Febuxostat, a recent anti-gout drug, increases the risk of cardiovascular and overall mortality compared to conventional treatment, according to a study presented at the American Congress of Cardiology. A surprising finding in an illness where uric acid is supposed to be bad for the heart.
The results of a safety trial on the cardiovascular safety of febuxostat, an anti-gout drug that was introduced a few years ago, were presented at the American College of Cardiology conference.
And they go against a trend in recent years that raising uric acid in the body was not only bad for the joints, raising inflammation, hyperuricemia was also bad for the heart.
The CARES study was conducted at the request of the US health agency, the FDA, to assess the importance of the cardiovascular over-risk that had been observed in the development program of febuxostat, a new anti-gouty very powerful put on the market a few years ago.
Conducted in more than 6,000 patients suffering from gout, the randomized study compared febuxostat and allopurinol and shows cardiac over-mortality in the febuxostat group. The results were published in the New England Journal of Medicine.
Increased cardiovascular mortality
The primary endpoint was composite, which included several criteria: cardiovascular death, nonfatal infarction, nonfatal stroke, and unstable angina with urgent revascularization.
The CARES trial was discontinued prematurely because preliminary results show that, on the whole, febuxostat does not increase the risk of these events compared with allopurinol but, when the results are evaluated separately, febuxostat shows a increased risk of all-cause death and cardiovascular death.
Febuxostat is currently mainly prescribed in France in patients with renal insufficiency who can not take allopurinol because it is contraindicated in this case.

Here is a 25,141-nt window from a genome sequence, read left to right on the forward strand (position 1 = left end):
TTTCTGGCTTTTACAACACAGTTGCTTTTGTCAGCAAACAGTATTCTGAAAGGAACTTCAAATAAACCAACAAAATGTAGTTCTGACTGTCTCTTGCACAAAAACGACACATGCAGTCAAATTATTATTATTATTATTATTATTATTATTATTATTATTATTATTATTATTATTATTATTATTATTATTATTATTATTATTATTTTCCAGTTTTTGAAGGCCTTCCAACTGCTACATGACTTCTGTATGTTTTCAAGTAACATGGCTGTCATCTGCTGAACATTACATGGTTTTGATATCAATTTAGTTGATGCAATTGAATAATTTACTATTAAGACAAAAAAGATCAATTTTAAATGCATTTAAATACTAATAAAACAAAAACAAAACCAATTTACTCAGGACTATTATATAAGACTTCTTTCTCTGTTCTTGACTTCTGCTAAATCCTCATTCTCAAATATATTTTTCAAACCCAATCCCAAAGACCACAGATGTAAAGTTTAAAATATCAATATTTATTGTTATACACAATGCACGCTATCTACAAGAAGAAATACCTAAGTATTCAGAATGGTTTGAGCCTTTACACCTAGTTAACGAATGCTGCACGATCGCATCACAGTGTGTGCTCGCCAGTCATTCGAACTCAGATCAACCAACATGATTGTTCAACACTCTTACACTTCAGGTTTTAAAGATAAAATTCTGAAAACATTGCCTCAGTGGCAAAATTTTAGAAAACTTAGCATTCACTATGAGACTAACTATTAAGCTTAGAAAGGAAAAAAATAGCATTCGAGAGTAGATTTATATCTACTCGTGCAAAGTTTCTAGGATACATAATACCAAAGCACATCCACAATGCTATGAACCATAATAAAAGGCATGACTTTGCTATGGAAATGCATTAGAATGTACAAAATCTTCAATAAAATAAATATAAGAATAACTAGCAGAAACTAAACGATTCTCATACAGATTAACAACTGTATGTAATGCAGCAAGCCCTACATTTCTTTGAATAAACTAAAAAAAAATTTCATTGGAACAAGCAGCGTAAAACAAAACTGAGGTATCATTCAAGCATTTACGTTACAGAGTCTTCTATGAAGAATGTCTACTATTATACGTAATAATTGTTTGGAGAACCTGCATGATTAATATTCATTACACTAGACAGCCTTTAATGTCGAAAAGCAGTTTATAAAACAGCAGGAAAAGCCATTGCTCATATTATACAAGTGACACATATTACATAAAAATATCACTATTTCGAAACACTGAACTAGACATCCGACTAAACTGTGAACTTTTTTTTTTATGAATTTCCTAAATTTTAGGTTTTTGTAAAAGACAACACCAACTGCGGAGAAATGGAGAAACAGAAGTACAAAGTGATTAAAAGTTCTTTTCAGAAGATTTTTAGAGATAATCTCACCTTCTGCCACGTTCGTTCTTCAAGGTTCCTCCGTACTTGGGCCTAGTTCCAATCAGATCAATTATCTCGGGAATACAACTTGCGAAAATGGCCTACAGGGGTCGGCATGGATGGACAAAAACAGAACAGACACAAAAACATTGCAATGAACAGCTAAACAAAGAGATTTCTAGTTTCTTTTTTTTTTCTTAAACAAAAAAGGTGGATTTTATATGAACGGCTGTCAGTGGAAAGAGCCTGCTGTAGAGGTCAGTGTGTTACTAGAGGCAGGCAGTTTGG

No obvious explanation
Rates for the composite primary endpoint were 10.8% febuxostat and 10.4% allopurinol (p = 0.002 non-inferiority) in intent to treat. However, febuxostat increases the risk of all-cause mortality by 22%, due to a 34% increase in cardiovascular deaths and sudden death (2.7% vs 1.8%).
Consistent results, intention to treat and per-treatment, and blind data analysis make the risk of excess mortality "robust" according to CCA.
At this stage, there is no explanation for this excess risk of death with febuxostat (no change in QT or thrombotic factors), apart from the fact that patients in the CARES study had a higher cardiovascular risk. than those of the studies of the development program, which could better reveal this over-risk.
A security study
The febuxostat development program in more than 5,000 patients had shown a higher rate of cardiovascular events in febuxostat compared to allopurinol, but without over-mortality. This prompted the FDA to market the product subject to completion of a cardiovascular safety study.
The FDA has published a safety alert on the risk of cardiovascular death under febuxostat on its website, based on CARES preliminary analysis. The agency said at that time that it would conduct a comprehensive review of the data and post an update after full data availability.
Allopurinol is also free from risk
These results of the CARES study with febuxostat are all the more worrying as they are obtained by comparison with allopurinol. However, another recent cardiovascular safety study compared allopurinol with probenecid, an old anti-gout drug, from a retrospective analysis in a population sample from the Medicare database.
This analysis, which is less robust than a randomized study, reveals that allopurinol is also free from cardiovascular complications since there is an overall risk of cardiovascular events of 20% lower with probenecid and a risk of all-cause mortality. 13% lower causes together with probenecid.
The complete analysis of the file by the health agencies is under way.